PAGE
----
In 2012, when we launched the exhibition “Swarovski Sparkling Secrets” in Shanghai guests entered through a keyhole intro a crystal maze and were drawn into an iridescent blue room that revealed the stories and traditions of Swarovski through interactive media. While the opening night event was meant to be exclusive and private, everywhere I looked fans were taking photos of participants trying on different dresses and posting them on Chinese social media. The event was now public and inclusive.
The New Yorker recently commented the same about Robert Wilson’s experiential installation for Hermes, which showed off its home collection. “Roughly a hundred per cent of them pulled out their phones to take pictures—Instagramming in lieu of contemplating.” Wilson talks about how the lights from smartphones drive him crazy, often destroying the effect of all the adjustments he makes to a space. #HermesHere Elsewhere trended on Instagram. This makes us recall Adele’s recent response to a woman on her phone during her concert in Italy. “You can enjoy it in real life, rather than through your camera.”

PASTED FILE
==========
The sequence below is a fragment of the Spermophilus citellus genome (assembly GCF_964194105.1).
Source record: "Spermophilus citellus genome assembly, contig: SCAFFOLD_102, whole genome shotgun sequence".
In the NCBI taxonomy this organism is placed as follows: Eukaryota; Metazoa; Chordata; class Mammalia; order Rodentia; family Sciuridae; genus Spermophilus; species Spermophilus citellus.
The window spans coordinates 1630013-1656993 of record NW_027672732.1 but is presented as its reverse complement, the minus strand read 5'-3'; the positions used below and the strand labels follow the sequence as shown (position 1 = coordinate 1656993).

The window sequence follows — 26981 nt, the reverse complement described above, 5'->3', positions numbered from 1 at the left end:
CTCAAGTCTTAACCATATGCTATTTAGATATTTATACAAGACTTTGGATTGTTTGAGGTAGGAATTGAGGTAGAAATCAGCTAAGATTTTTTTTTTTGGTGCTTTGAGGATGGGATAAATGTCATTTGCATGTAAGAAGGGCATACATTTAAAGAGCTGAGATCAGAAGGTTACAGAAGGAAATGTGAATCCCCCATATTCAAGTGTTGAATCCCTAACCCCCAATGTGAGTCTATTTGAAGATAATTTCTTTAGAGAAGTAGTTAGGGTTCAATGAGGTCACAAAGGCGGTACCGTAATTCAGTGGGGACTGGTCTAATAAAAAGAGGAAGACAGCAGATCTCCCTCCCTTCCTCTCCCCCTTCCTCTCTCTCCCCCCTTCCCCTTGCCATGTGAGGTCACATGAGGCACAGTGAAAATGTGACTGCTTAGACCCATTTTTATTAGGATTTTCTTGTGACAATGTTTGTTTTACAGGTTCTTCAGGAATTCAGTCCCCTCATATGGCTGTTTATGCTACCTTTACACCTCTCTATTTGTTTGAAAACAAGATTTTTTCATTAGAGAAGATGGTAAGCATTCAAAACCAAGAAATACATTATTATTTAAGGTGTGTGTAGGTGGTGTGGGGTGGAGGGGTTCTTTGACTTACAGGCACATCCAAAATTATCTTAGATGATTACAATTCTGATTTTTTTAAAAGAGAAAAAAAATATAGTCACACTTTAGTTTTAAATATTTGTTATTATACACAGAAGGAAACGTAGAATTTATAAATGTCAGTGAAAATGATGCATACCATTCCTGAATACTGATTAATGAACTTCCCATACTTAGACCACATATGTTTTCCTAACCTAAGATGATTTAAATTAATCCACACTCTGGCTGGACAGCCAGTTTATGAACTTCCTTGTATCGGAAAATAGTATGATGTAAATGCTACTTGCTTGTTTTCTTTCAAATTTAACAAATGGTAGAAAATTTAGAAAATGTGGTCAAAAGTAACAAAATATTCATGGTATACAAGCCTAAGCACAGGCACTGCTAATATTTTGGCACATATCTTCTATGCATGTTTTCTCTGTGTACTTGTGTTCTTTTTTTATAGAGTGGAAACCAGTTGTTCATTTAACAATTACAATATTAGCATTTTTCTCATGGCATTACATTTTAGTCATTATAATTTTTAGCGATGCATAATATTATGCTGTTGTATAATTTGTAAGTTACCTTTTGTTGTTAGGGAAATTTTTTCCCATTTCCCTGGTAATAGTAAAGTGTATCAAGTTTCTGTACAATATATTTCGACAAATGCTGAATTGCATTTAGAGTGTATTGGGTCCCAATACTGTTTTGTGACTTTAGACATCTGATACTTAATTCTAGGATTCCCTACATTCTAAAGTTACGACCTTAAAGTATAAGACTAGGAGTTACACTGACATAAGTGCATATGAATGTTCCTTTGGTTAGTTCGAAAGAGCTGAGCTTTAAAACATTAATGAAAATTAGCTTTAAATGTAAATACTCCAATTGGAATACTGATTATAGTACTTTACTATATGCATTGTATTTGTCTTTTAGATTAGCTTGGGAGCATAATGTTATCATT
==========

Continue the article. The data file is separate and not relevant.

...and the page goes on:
As event producers we can only embrace this trend. Social media and smart phones are not going anywhere. So this time around, when we produced an event last week for Swarovski where we embraced social media by tweeting and posting onsite to our personal and agency feeds. Swarovski introduced Karlie Kloss as its new brand ambassador and a campaign around the pronunciation of its brand (#howyousayit). Rather than talk about our lighting and decorations, we took the team onsite and contributed to the discussion. You can see the results here:
While as producers we strive towards the details of each event, we understand that connecting and sharing with others is a huge part of participants’ experience. That’s now how we say success.